Earlier this month the CFPB again highlighted prepaid card products in its Monthly Snapshot. In December 2015, the product spotlight was money transfers, but the CFPB also noted a doubling in prepaid complaints as compared to the same period a year before. Perhaps this is why the CFPB’s complaint snapshot released on March 1 spotlights prepaid products.

Although the Report, which covers a three-month average of complaints from November to January, shows what the CFPB refers to as a “spike” in prepaid card complaints, the actual numbers indicate that the increase has limited significance overall. Granted, comparing complaints from November 2015 to January 2016 to the same period the previous year they are up 62 percent, from 147 to 238. However, as noted in connection with the increase in prepaid card complaints covered in the November 2015 Report, they coincide with a prepaid card company’s widely reported system failure in October 2015. The CFPB also notes in the latest report that, from September to November 2015, that same company accounted for the vast majority of prepaid card complaints, 241. The next six top complained-about companies for prepaid during the same period had a combined total of 68 complaints. Together, these seven companies accounted for 95 percent of all prepaid card complaints for the period. Further, the top company complained about from September to November 2015 had no complaints during the same period the previous year.

The CFPB further reported that, of the 21, 805 complaints received in January 2016, just 1.1 percent related to prepaid products, for a total of 229 complaints. As of February 1, the CFPB has handled approximately 811,700 complaints for all products. Only 0.5 percent of those, or 4,300 complaints, involved prepaid.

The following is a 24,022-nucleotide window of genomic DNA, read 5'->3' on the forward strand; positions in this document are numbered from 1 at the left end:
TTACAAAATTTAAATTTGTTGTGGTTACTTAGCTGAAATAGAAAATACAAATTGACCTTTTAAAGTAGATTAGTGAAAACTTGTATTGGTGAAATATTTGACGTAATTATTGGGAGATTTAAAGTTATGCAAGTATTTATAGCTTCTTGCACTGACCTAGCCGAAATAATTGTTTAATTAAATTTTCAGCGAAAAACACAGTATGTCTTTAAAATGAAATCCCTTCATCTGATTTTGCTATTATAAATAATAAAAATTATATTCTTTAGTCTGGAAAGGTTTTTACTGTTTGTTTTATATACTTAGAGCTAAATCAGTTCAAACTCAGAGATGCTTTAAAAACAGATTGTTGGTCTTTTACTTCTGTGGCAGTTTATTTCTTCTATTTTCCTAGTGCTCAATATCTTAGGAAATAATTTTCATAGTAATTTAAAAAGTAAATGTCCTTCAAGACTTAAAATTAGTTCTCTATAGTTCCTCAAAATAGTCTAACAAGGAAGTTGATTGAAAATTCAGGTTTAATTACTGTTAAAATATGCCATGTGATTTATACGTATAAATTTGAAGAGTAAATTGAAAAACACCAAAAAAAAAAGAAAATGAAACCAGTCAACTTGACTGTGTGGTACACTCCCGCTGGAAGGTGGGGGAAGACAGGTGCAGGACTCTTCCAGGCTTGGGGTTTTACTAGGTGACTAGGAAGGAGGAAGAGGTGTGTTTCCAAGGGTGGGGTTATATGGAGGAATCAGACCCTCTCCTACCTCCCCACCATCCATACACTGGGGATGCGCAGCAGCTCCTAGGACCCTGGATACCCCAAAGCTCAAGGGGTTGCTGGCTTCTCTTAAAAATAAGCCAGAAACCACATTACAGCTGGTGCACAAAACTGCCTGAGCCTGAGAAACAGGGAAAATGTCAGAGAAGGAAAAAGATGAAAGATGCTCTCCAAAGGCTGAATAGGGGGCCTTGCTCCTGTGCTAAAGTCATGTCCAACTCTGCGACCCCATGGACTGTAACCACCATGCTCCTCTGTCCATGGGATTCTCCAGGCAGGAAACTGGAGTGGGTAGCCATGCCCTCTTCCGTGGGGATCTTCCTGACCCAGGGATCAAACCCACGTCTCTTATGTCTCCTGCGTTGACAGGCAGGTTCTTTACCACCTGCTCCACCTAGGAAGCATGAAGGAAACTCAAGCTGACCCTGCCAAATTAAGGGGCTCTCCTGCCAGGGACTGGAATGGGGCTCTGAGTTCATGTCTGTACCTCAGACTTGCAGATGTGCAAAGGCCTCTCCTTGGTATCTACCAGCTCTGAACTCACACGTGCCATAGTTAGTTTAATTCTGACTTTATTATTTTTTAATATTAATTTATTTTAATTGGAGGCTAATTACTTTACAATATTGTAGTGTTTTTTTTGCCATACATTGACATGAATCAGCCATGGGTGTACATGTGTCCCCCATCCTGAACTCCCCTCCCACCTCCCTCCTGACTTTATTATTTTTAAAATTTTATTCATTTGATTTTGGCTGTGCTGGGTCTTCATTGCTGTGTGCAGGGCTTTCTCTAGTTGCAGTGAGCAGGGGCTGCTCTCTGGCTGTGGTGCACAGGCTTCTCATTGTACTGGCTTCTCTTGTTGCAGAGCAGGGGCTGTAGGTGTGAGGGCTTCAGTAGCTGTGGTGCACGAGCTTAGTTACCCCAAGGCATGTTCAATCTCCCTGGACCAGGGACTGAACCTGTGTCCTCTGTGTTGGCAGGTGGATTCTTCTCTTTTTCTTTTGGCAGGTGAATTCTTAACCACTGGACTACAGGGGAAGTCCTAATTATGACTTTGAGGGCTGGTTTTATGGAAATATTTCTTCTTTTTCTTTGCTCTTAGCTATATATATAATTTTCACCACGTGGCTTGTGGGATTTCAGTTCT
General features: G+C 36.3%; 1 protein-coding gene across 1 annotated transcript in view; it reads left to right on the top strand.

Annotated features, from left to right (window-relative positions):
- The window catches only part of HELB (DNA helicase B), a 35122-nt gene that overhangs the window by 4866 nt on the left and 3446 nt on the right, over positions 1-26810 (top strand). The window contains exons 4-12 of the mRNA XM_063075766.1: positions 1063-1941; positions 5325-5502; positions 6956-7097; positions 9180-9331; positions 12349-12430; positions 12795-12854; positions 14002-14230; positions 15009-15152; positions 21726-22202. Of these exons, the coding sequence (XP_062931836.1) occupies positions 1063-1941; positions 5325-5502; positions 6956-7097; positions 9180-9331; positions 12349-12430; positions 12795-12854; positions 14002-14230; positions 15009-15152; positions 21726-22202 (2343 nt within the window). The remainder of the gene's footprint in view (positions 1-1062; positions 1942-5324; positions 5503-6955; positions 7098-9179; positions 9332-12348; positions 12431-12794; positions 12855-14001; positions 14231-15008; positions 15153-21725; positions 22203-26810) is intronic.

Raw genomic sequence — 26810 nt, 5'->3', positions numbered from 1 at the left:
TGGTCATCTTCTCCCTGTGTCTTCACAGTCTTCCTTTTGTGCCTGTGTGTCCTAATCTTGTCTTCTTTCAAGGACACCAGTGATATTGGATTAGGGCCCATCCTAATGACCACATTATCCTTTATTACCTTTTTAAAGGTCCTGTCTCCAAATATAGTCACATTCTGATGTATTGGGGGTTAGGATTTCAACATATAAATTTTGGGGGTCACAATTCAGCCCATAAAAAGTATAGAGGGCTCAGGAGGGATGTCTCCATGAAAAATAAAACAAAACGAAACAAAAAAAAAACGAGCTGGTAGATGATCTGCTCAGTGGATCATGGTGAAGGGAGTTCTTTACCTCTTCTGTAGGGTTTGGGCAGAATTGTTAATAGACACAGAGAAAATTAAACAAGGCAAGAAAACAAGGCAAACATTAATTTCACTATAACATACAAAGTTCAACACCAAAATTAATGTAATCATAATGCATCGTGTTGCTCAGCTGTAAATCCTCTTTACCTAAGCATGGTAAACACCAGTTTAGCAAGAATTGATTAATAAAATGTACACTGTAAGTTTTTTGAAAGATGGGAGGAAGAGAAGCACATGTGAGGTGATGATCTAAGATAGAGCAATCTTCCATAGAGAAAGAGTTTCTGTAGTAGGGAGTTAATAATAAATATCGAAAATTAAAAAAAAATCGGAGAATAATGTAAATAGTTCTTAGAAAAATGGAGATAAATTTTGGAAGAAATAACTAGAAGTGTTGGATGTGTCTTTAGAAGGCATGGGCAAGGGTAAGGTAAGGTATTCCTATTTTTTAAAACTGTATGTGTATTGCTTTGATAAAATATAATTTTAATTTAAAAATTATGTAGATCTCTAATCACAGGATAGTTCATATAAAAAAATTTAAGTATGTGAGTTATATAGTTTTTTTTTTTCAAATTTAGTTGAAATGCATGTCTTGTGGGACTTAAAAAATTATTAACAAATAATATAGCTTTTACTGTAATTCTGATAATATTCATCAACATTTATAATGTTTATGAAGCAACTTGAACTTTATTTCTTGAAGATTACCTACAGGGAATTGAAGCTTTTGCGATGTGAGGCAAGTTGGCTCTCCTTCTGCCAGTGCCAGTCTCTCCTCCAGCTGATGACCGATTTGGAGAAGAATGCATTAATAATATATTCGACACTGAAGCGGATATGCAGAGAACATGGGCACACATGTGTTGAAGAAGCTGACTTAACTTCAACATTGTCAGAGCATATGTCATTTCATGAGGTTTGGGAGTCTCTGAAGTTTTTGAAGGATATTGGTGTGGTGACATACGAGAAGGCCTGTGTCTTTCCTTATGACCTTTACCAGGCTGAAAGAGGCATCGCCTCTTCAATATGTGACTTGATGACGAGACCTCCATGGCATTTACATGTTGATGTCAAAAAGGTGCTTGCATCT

The spotlight also provided the percentage breakdown of prepaid card complaints by type. The top two areas were opening, managing or closing an account at 33 percent, and unauthorized transactions and other transaction issues at 29 percent. Complaints regarding fraud or scams were not far behind at 21 percent. The remaining 17 percent of complaints covered the following:

  • Fees: 7 percent
  • Adding Money: 6 percent
  • Advertising and Marketing: 3 percent
  • Overdraft, savings or rewards features: 1 percent

Interestingly enough, the CFPB also used the March Monthly Snapshot on prepaid to note its November 2014 Proposal to regulate most prepaid products. The last official timetable for the Final Rule release, in the Fall 2015 Unified Agenda, stated March 2016 as the anticipated date. However, the press release in connection with the latest Monthly Snapshot states only that “Final rules on prepaid products are expected to be published in 2016.” We will soon find out if this means the Final Rule release will be delayed beyond the next month or two. In other words, there may be more waiting to see how the CFPB decides to regulate the majority of prepaid cards.